Permeability estimation is crucial for formation evaluation, but faces challenges when used in low-permeability, unconventional formations. NMR well logging is often used to estimate formation permeability, but in many unconventional formations, the current NMR methods are not adequate.

We have developed a new method to estimate permeability using a modified Carman-Kozeny model with pore size, tortuosity, and porosity information inferred from NMR restricted diffusion measurements.

In this study, we focus on two low-permeability, organic-rich chalks (0.017 and 0.035 md) with connate water present. They are from the same formation but have different depths, TOC (total organic carbon), and bitumen content. These differences affect pore size, tortuosity, and permeability. The core samples are pressure saturated with two hydrocarbons—high-pressure methane or decane—with connate water present. NMR measurements are conducted under pressure to obtain the restricted diffusivity of the hydrocarbon-bearing pore space.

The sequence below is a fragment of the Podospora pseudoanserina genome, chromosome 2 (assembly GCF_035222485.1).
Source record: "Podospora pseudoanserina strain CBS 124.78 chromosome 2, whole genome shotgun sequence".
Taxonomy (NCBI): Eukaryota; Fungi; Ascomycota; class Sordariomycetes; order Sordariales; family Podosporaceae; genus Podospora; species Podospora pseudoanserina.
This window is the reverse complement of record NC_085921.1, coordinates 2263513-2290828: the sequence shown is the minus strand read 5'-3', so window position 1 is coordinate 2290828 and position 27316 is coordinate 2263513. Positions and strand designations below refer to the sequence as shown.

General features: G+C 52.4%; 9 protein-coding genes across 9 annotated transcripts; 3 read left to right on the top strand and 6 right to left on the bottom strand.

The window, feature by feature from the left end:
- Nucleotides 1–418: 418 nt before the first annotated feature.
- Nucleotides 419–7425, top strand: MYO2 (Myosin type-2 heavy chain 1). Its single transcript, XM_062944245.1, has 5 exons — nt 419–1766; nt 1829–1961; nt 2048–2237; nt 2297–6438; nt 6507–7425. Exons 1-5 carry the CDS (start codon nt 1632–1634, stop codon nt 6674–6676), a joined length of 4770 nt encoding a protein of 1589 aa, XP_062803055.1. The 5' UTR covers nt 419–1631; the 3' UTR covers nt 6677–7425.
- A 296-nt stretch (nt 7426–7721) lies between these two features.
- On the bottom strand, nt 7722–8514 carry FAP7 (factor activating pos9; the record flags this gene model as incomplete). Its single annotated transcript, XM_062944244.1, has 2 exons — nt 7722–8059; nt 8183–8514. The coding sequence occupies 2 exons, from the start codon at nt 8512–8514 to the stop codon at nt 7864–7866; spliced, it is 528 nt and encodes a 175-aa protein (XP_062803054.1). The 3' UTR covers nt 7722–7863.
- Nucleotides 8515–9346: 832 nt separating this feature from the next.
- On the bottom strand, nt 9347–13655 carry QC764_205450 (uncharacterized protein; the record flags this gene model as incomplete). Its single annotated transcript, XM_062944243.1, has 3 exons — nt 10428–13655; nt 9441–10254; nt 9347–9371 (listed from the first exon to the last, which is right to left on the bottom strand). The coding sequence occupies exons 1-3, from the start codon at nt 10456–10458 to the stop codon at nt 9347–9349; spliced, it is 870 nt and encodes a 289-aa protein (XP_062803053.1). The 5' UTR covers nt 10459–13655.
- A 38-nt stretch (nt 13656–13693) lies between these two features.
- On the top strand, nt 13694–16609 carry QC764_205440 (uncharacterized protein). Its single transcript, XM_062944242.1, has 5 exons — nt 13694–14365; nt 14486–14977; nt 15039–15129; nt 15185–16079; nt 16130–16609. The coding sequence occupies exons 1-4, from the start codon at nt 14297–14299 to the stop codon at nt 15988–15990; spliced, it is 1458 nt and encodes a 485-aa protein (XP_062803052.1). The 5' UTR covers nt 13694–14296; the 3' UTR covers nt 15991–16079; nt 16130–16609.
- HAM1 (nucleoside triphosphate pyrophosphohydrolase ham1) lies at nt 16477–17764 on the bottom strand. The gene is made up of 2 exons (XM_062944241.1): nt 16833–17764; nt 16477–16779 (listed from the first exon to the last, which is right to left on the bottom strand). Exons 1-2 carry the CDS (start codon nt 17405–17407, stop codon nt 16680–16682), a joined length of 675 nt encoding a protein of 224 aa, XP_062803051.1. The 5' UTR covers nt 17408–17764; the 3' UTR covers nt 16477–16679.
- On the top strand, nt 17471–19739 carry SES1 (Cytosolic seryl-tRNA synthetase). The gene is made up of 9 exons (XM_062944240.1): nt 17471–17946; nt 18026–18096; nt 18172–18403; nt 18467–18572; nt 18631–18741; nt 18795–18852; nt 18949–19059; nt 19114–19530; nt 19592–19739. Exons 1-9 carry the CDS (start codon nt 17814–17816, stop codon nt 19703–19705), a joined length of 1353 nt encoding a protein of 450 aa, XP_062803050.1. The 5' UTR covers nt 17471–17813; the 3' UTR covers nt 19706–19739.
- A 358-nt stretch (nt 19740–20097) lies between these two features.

In planning the NMR restricted diffusivity measurements, an optimum series of diffusion-encoding times are chosen for the unipolar stimulated-echo pulse sequence to obtain the correlation between the restricted diffusivity (D) and free diffusion length (LD). By applying the Padé fit to the restricted diffusivity, we can better estimate the diffusive tortuosity (τ) and pore-body size (d) of the hydrocarbon-filled pore space.

The estimated pore-body size, tortuosity, and porosity from NMR are then used to predict permeability. We introduce a modified Carman-Kozeny model, which shows advantages over older methods like SDR and Timur-Coates models. The advantages of the new method are shown in organic-rich chalk with complex pore structures and organic matter.

This new method can potentially be used for estimating permeability by well-logging and core-log integration.

This content is only available via PDF.
You can access this article if you purchase or spend a download.